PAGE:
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Open Access Highly Accessed Research article

Transcriptome profiling of developmental and xenobiotic responses in a keystone soil animal, the oligochaete annelid Lumbricus rubellus

Jennifer Owen1, B Ann Hedley2, Claus Svendsen3, Jodie Wren13, Martijs J Jonker4, Peter K Hankard3, Linsey J Lister3, Stephen R Stürzenbaum5, A John Morgan1, David J Spurgeon3, Mark L Blaxter2* and Peter Kille1

Author Affiliations

1 Cardiff School of Biosciences, BIOSI 1, University of Cardiff, P.O. Box 915, Cardiff, CF10 3TL, UK

2 Institute of Evolutionary Biology, University of Edinburgh, King's Buildings, Edinburgh, EH9 3JT, UK

3 Centre for Ecology and Hydrology, Monks Wood, Abbots Ripton, Huntingdon, Cambridgeshire, PE28 2LS, UK

4 Microarray Department and Integrative Bioinformatics Unit, Faculty of Science, University of Amsterdam, Kruislaan 318, Building I, Room 105C, 1098 SM Amsterdam, The Netherlands

5 School of Biomedical and Health Sciences, Pharmaceutical Sciences Division, Franklin Wilkins Building 150, Stamford St., London, SE1 9NH, UK

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BMC Genomics 2008, 9:266  doi:10.1186/1471-2164-9-266

Published: 3 June 2008

Abstract

Background

Natural contamination and anthropogenic pollution of soils are likely to be major determinants of functioning and survival of keystone invertebrate taxa. Soil animals will have both evolutionary adaptation and genetically programmed responses to these toxic chemicals, but mechanistic understanding of such is sparse. The clitellate annelid Lumbricus rubellus is a model organism for soil health testing, but genetic data have been lacking.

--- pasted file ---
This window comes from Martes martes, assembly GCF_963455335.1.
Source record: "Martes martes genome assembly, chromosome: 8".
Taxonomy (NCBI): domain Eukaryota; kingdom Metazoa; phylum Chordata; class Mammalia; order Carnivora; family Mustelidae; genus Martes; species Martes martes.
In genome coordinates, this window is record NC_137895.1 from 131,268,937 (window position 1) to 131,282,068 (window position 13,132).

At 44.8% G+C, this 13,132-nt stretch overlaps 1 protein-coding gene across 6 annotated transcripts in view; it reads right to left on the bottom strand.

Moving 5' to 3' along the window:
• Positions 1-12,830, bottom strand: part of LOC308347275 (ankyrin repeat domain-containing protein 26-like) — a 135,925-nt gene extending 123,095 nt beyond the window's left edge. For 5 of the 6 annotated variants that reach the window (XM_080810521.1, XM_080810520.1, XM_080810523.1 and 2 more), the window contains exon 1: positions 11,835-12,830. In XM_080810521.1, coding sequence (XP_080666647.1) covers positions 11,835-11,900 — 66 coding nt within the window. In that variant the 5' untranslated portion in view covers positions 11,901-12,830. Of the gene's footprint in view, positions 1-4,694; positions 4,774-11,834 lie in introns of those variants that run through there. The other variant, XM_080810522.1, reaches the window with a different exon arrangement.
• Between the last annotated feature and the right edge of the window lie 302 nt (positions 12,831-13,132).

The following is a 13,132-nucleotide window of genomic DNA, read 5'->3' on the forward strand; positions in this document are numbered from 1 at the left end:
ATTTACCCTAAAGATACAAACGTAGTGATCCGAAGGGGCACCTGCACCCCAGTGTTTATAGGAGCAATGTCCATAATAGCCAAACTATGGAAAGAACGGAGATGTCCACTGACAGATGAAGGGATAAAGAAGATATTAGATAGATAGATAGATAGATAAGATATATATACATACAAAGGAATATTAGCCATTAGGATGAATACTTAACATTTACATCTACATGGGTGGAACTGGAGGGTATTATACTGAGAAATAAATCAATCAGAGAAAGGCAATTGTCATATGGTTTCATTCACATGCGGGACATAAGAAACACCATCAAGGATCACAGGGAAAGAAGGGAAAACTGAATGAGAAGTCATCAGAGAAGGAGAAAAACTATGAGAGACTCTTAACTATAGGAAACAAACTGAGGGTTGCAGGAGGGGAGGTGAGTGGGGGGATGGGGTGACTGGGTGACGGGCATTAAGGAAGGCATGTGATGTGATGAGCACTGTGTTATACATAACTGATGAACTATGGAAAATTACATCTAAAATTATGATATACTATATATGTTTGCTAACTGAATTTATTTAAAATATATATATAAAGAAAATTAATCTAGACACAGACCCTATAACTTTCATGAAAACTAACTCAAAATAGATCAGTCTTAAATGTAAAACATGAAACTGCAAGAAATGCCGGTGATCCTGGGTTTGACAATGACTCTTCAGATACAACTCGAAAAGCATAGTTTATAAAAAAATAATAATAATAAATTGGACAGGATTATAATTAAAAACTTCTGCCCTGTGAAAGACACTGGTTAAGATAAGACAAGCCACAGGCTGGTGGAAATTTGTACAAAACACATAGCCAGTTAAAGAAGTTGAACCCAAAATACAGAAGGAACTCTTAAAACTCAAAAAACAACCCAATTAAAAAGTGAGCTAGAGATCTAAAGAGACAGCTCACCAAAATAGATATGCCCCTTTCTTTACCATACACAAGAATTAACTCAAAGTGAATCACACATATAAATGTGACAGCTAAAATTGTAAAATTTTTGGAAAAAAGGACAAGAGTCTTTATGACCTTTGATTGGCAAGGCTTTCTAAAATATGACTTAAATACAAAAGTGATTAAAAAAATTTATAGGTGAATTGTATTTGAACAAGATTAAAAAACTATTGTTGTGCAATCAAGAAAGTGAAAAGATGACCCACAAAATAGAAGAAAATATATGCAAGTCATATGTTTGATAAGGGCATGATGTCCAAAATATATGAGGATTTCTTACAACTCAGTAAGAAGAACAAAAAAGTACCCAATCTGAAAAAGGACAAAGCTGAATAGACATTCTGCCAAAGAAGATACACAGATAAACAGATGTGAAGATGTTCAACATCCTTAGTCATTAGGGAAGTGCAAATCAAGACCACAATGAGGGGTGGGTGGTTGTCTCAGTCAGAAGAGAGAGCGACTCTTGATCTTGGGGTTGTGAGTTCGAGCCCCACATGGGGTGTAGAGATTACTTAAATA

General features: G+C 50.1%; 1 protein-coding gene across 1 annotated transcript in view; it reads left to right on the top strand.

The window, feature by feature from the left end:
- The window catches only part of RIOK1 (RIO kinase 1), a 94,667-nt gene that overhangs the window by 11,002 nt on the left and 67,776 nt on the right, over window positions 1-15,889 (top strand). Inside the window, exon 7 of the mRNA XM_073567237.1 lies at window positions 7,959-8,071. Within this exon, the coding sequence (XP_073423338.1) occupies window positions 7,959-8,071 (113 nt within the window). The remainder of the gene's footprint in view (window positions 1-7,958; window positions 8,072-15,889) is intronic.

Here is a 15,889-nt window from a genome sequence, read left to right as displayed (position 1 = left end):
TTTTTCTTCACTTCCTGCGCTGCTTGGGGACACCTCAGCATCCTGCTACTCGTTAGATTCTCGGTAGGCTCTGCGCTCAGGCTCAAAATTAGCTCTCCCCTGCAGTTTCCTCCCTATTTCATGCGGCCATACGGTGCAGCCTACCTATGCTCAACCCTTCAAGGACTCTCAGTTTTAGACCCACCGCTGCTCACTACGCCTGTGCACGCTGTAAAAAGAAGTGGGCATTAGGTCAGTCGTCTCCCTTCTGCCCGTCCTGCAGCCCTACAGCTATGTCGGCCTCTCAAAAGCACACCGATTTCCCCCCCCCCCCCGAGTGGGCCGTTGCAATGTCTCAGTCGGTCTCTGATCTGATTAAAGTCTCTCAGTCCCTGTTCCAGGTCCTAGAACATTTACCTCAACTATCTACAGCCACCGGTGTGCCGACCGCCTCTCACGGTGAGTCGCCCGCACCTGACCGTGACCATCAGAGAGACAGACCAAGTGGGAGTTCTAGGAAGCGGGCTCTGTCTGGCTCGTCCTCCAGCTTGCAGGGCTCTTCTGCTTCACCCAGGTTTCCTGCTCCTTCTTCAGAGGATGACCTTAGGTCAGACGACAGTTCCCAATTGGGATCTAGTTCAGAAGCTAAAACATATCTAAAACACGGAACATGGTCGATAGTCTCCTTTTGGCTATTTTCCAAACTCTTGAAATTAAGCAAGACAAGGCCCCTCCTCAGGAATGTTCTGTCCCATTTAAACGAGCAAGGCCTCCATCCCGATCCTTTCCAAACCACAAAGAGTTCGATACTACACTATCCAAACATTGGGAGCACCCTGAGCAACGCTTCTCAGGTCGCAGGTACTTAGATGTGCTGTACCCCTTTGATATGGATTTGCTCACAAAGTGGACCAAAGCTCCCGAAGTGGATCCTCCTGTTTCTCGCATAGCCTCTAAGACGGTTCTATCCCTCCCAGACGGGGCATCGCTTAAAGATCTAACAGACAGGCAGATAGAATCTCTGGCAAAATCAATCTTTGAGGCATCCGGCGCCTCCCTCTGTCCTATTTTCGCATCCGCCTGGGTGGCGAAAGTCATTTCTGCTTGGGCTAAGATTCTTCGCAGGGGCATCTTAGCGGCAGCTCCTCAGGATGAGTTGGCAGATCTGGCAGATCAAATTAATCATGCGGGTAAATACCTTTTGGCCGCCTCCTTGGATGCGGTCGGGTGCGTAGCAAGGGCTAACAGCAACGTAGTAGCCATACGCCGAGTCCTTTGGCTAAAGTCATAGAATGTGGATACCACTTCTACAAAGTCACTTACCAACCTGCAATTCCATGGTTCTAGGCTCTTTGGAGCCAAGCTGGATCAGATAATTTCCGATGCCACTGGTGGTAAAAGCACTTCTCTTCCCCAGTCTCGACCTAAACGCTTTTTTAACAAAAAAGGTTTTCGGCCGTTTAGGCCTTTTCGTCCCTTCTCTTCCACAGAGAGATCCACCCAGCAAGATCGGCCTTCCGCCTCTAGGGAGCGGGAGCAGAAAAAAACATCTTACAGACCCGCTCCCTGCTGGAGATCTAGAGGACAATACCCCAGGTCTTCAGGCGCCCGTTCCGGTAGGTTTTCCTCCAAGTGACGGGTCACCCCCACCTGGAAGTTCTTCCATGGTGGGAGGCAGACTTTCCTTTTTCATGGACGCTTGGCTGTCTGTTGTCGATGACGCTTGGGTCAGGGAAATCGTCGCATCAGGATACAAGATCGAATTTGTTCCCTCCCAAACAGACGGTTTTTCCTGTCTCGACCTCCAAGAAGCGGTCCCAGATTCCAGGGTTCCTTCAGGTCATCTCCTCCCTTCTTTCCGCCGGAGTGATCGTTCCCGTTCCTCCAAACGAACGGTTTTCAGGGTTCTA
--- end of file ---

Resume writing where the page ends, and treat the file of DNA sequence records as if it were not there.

Results

We generated a 17,000 sequence expressed sequence tag dataset, defining ~8,100 different putative genes, and built an 8,000-element transcriptome microarray for L. rubellus. Strikingly, less than half the putative genes (43%) were assigned annotations from the gene ontology (GO) system; this reflects the phylogenetic uniqueness of earthworms compared to the well-annotated model animals. The microarray was used to identify adult- and juvenile-specific transcript profiles in untreated animals and to determine dose-response transcription profiles following exposure to three xenobiotics from different chemical classes: inorganic (the metal cadmium), organic (the polycyclic aromatic hydrocarbon fluoranthene), and agrochemical (the herbicide atrazine). Analysis of these profiles revealed compound-specific fingerprints which identify the molecular responses of this annelid to each contaminant. The data and analyses are available in an integrated database, LumbriBASE.

Conclusion

L. rubellus has a complex response to contaminant exposure, but this can be efficiently analysed using molecular methods, revealing unique response profiles for different classes of effector. These profiles may assist in the development of novel monitoring or bioremediation protocols, as well as in understanding the ecosystem effects of exposure.